A report today from the state School Boards Association estimates that school districts in New York would face a yearly $815 million shortfall over the next four years if they lived under Cuomo’s proposed 2 percent tax cap.
The report says the cap would limit property tax increases in school districts to $229 million a year over the four years, but the cost of salaries, health insurance and pensions are alone expected to rise by more than $1 billion a year.
“The long-term health of our state demands limitations on the growth of taxes and a sound educational system,” said NYSSBA Executive Director Timothy Kremer in a statement. “But a hard tax cap would clearly threaten the quality of public education by forcing drastic cuts in classroom teachers and academic programs.”
In the current 2010-11 school year, a property tax cap would have resulted in a $894 million budget gap – the equivalent of 13,446 teaching and administrative positions, the report states.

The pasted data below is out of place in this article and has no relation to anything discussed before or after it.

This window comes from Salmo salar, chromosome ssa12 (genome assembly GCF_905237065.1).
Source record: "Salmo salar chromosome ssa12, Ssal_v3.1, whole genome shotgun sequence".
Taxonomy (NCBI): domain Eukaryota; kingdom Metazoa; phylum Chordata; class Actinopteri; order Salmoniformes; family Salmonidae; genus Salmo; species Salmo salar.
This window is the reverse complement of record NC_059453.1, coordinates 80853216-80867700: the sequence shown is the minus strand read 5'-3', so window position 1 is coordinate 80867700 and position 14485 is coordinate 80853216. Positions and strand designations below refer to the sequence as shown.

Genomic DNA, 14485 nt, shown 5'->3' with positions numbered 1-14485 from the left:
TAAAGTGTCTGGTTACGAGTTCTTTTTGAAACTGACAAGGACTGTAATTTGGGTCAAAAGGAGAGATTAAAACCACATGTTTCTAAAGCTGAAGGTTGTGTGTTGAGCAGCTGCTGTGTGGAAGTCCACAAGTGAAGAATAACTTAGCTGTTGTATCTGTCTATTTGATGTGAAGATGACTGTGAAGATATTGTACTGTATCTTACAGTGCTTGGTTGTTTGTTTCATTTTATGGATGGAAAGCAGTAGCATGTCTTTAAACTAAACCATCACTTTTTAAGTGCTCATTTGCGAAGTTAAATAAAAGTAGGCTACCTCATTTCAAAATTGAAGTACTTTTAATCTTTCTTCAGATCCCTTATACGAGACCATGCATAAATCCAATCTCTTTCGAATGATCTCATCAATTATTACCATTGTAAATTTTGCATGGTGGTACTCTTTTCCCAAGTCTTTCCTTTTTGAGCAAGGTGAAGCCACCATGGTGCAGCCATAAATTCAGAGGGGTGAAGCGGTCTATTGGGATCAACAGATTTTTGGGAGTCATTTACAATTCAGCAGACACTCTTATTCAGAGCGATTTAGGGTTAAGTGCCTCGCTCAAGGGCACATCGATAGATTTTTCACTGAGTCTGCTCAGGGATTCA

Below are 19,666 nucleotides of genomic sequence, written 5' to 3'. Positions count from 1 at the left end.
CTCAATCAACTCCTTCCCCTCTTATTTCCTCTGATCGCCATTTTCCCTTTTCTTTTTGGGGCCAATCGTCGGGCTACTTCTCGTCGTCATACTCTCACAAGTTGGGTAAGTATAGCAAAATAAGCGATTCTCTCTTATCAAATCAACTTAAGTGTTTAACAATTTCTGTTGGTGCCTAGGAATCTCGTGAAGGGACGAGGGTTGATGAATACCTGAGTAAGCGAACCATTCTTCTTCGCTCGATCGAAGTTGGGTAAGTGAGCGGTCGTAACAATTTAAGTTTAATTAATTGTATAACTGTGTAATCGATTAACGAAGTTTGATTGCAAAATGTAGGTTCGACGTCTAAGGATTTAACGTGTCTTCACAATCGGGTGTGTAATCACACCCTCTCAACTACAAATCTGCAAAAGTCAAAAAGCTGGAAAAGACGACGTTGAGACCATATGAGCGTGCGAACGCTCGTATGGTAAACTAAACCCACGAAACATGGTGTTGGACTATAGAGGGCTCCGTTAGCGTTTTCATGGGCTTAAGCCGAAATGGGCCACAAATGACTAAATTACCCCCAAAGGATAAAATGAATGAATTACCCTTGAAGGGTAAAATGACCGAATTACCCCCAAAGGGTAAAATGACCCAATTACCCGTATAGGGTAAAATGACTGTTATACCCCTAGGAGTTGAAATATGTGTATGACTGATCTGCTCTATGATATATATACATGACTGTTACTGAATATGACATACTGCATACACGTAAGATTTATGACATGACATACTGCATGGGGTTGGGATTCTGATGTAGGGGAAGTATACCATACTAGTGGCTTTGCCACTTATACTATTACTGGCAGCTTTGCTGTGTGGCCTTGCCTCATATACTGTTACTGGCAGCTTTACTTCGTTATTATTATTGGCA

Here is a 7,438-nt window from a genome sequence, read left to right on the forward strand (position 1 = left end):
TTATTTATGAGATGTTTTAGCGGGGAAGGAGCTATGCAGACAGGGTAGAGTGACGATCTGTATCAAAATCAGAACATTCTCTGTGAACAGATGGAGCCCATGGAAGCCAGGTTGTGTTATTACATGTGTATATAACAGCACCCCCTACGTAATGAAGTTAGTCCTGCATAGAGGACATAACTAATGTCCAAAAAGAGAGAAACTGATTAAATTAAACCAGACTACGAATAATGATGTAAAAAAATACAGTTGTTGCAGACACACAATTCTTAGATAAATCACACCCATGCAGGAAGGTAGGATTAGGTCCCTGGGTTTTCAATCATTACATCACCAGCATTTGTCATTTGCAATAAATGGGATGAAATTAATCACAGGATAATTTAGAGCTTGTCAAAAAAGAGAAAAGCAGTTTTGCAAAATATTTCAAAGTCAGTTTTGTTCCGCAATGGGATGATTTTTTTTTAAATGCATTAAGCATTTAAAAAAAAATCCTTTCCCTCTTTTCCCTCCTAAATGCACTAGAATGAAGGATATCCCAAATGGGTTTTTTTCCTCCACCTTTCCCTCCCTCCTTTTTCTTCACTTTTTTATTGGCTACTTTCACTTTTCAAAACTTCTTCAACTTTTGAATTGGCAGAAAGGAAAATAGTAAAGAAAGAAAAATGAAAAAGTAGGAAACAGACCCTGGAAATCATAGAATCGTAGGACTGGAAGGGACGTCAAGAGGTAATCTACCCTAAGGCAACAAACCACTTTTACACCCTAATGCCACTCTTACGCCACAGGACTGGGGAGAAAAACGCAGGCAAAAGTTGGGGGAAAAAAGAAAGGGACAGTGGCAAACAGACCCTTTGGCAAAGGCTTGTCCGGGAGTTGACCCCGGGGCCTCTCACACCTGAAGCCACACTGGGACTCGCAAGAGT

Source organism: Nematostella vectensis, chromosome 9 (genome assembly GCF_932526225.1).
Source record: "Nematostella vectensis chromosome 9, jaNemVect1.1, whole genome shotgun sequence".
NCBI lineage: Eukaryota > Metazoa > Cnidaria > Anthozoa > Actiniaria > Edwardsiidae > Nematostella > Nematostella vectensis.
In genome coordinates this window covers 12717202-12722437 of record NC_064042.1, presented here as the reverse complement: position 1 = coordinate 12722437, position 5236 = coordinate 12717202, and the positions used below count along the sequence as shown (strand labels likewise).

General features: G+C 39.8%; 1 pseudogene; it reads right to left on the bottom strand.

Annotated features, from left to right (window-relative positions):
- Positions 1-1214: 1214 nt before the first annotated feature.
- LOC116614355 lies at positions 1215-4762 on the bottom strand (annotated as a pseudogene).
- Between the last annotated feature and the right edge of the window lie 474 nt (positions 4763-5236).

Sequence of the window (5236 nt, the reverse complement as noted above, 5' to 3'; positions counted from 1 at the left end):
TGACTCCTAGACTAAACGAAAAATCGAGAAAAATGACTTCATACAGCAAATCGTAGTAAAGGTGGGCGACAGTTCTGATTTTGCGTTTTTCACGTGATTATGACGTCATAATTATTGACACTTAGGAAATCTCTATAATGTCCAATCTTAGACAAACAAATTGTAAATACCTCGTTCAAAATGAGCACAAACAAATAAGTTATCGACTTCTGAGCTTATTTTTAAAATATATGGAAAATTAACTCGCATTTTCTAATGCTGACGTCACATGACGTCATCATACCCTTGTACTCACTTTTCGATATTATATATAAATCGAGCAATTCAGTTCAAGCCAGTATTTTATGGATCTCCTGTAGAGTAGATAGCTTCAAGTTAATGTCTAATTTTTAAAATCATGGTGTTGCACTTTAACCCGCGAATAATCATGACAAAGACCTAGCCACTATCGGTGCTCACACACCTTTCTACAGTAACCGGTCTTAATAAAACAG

The group is offering a host of recommendations to lower the mandates on schools. Among them is a one-year freeze on the salaries of school and public employees. They also want public employees to contribute at least 10 percent toward the cost of health insurance and establish a new 401k-type pension tier.
They also want the state to reform the Triborough provision of the state’s labor laws, a long-complained about statute that prohibits public employers from changing expired labor agreements until a new one is reached.
Last week, county executives expressed concerns about the impact a property-tax cap would have on their budgets, saying that it needs to be coupled with mandate relief. The New York Conference of Mayors are also hitting the road this week to discuss their own study about the troubles with a property-tax cap.